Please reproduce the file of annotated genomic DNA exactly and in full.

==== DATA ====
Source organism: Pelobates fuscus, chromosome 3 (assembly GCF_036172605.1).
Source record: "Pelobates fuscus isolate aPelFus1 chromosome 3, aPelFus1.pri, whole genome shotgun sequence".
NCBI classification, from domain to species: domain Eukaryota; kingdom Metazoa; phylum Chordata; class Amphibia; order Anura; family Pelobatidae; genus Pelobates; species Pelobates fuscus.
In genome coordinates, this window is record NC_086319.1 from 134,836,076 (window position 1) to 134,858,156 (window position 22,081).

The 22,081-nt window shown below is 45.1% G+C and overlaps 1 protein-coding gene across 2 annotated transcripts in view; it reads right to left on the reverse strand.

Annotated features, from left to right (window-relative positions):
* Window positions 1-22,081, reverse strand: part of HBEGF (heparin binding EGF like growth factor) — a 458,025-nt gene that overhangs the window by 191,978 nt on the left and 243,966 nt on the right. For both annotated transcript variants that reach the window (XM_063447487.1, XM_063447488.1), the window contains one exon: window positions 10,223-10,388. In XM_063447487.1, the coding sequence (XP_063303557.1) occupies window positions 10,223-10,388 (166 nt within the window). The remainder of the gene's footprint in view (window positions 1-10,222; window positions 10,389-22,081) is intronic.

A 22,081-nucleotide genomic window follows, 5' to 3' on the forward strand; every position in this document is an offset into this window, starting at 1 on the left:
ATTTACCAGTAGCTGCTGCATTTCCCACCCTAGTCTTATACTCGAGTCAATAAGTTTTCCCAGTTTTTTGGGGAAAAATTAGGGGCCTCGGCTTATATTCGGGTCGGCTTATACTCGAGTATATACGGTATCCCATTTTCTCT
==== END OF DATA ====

Source organism: Pelobates fuscus, chromosome 3 (assembly GCF_036172605.1).
Source record: "Pelobates fuscus isolate aPelFus1 chromosome 3, aPelFus1.pri, whole genome shotgun sequence".
NCBI classification, from domain to species: domain Eukaryota; kingdom Metazoa; phylum Chordata; class Amphibia; order Anura; family Pelobatidae; genus Pelobates; species Pelobates fuscus.
In genome coordinates, this window is record NC_086319.1 from 134,836,076 (window position 1) to 134,858,156 (window position 22,081).

The 22,081-nt window shown below is 45.1% G+C and overlaps 1 protein-coding gene across 2 annotated transcripts in view; it reads right to left on the reverse strand.

Annotated features, from left to right (window-relative positions):
* Window positions 1-22,081, reverse strand: part of HBEGF (heparin binding EGF like growth factor) — a 458,025-nt gene that overhangs the window by 191,978 nt on the left and 243,966 nt on the right. For both annotated transcript variants that reach the window (XM_063447487.1, XM_063447488.1), the window contains one exon: window positions 10,223-10,388. In XM_063447487.1, the coding sequence (XP_063303557.1) occupies window positions 10,223-10,388 (166 nt within the window). The remainder of the gene's footprint in view (window positions 1-10,222; window positions 10,389-22,081) is intronic.

A 22,081-nucleotide genomic window follows, 5' to 3' on the forward strand; every position in this document is an offset into this window, starting at 1 on the left:
ATTTACCAGTAGCTGCTGCATTTCCCACCCTAGTCTTATACTCGAGTCAATAAGTTTTCCCAGTTTTTTGGGGAAAAATTAGGGGCCTCGGCTTATATTCGGGTCGGCTTATACTCGAGTATATACGGTATCCCATTTTCTCT